At the follow-up, stunting was slightly reduced in complementary intervention arm (SG+WASH) (20% to 18%; p=0.92, compared to control) contrary to a slight increase in the school garden arm (SG) (18% to 20%; p=0.54, compared to control) and control (20% to 19%). Anaemia slightly decreased in SG+WASH (33% to 32%; p<0.01, compared to control) and markedly increased in the control arm (23% to 42%) and the SG (21% to 44%; p=0.56, compared to control). Handwashing with soap (i) before eating and (ii) after defecation strongly increased in SG+WASH arm (i) 74% to 97%; p=0.01 compared to control with 78% to 84%; (ii) 77% to 99%; p=0.36 compared to control with 78% to 92%. While the prevalence of parasite infections significantly declined in SG+WASH arm (37% to 9%; p<0.01, compared to control) and a minor decline in SG (34% to 27%; p=0.42, compared to control) and stable in the control arm (44% to 42%).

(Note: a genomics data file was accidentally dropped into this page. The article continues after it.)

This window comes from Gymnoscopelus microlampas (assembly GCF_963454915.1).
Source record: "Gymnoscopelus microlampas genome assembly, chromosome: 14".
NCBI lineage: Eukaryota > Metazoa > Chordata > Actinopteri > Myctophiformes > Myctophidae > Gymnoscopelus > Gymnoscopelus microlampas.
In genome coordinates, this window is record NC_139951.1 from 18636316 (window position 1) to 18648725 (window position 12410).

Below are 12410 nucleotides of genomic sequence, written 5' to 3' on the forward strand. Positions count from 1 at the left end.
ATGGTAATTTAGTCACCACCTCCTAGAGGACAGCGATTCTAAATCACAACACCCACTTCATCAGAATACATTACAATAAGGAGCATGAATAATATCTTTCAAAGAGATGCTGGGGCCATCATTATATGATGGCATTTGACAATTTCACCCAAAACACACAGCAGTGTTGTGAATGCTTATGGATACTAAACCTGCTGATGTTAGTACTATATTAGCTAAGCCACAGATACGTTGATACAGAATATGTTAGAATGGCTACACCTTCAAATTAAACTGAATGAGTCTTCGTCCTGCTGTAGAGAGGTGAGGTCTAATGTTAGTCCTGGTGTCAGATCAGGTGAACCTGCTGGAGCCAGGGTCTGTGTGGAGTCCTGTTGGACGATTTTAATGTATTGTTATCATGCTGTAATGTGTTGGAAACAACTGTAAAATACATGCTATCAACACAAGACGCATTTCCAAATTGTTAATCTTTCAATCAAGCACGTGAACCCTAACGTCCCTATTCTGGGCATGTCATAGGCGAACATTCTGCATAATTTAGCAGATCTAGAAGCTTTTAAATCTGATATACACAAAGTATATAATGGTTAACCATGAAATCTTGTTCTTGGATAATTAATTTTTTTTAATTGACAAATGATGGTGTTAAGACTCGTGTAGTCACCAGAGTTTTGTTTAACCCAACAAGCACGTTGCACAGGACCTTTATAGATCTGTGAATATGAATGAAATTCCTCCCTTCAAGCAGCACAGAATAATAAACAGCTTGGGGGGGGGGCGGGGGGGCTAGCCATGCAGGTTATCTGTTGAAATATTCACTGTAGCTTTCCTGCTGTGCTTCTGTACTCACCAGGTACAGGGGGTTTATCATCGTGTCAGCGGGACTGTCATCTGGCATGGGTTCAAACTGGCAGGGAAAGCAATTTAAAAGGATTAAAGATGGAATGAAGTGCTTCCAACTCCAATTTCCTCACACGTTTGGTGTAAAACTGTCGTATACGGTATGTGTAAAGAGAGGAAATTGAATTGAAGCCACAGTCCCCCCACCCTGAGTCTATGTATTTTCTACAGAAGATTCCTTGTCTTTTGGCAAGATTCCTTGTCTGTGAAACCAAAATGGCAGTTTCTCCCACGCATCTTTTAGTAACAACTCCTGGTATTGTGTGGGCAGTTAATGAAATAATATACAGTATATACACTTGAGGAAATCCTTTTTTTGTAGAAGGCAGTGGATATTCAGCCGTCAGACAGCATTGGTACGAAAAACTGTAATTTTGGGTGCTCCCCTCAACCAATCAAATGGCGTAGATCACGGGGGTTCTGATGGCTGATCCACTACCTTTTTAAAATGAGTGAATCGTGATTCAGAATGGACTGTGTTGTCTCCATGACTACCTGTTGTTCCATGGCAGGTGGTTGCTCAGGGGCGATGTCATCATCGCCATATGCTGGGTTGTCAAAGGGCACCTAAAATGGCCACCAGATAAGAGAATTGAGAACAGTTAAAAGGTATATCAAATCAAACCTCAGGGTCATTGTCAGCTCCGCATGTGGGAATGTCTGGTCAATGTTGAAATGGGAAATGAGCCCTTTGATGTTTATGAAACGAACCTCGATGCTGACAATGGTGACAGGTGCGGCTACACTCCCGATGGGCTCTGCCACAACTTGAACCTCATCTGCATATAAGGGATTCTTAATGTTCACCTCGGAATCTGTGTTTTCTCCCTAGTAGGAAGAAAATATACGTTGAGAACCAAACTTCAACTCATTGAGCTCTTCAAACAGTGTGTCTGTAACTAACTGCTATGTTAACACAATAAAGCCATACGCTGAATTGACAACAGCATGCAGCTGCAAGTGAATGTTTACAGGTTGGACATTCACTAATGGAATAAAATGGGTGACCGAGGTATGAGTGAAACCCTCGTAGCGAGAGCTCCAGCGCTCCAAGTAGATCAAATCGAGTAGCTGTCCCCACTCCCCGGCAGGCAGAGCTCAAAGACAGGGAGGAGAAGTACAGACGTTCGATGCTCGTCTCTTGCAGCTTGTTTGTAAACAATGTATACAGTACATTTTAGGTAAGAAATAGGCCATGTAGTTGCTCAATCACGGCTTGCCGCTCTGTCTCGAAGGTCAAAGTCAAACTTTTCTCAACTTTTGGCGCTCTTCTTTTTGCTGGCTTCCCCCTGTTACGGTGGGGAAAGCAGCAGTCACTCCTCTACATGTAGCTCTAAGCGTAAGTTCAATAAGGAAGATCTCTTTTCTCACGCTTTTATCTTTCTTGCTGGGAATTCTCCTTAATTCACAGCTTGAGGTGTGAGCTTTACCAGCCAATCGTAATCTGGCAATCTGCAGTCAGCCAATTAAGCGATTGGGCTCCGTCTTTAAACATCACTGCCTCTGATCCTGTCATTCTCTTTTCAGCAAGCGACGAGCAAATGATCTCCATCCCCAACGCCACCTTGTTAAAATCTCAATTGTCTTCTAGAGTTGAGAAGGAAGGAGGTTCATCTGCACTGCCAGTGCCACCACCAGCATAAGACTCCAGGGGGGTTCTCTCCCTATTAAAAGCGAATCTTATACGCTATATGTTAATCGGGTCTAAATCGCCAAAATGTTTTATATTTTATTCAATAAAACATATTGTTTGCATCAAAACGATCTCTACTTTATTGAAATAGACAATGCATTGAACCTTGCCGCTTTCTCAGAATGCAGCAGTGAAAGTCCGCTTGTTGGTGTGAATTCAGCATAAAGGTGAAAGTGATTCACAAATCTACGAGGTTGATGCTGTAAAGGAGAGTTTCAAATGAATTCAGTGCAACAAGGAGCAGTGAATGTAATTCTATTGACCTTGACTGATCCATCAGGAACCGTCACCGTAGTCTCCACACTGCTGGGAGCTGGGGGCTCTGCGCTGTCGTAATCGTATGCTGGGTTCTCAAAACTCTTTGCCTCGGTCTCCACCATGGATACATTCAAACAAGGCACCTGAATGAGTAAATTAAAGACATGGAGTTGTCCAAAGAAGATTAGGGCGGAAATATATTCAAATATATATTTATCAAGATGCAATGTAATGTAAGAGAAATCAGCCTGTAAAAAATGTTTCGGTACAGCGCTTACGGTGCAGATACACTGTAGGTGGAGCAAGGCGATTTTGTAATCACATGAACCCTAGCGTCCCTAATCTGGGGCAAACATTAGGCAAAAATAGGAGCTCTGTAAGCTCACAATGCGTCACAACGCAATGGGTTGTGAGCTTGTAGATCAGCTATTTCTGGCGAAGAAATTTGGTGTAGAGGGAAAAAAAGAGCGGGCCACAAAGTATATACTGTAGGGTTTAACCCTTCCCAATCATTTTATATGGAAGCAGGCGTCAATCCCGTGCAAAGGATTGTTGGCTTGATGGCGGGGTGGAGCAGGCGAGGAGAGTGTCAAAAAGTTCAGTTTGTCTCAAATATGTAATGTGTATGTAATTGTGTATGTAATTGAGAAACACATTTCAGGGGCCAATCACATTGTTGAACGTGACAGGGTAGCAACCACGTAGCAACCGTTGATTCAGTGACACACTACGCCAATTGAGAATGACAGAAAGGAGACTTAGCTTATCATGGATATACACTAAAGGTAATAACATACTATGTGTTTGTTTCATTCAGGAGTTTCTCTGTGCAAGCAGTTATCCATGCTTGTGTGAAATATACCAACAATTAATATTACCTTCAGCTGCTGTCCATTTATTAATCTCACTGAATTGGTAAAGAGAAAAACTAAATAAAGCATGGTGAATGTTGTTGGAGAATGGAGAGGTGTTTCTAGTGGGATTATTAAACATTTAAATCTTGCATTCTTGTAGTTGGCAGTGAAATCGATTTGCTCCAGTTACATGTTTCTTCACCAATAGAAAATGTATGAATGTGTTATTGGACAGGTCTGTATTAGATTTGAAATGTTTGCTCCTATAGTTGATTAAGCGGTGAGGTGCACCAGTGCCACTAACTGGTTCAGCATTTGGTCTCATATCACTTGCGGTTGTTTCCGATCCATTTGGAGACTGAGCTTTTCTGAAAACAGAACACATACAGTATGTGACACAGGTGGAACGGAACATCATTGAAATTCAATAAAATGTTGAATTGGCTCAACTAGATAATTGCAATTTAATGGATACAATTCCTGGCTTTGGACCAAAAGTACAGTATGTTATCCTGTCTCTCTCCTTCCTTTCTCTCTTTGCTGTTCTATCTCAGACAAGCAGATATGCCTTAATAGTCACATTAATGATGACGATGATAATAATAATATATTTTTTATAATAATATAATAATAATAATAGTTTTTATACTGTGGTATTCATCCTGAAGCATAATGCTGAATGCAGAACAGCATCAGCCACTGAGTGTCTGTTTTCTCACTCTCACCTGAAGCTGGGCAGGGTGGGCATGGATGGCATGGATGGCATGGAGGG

Conclusions: Malnutrition, anaemia and intestinal parasitic infections, particularly soil-transmitted helminths, are of an important public health concern among schoolchildren in the districts of Dolakha and Ramechhap, Nepal. Our complementary interventions implemented in schools and households, increased children’s awareness on fruits and vegetables intake, reduced anaemia, stunting and intestinal parasitic infections among schoolchildren within one year. Hence, this study showed that a combination of agricultural, nutritional and WASH-based interventions, readily delivered through the school platform, could improve schoolchildren’s health and nutritional status. Our findings call for a sustained joint national effort for integrating agriculture, nutrition and WASH interventions at schools, households and communities levels.
Advisors:Utzinger, Jürg and Cissé, Guéladio and Wegmüller, Rita
Faculties and Departments:09 Associated Institutions > Swiss Tropical and Public Health Institute (Swiss TPH) > Former Units within Swiss TPH > Health Impact Assessment (Utzinger)
UniBasel Contributors:Cissé, Guéladio
Item Type:Thesis
Thesis Subtype:Doctoral Thesis
Thesis no:13215
Thesis status:Complete
Number of Pages:1 Online-Ressource (xvii, 235 Seiten)
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Last Modified:05 Feb 2020 05:30
Deposited On:02 Sep 2019 12:51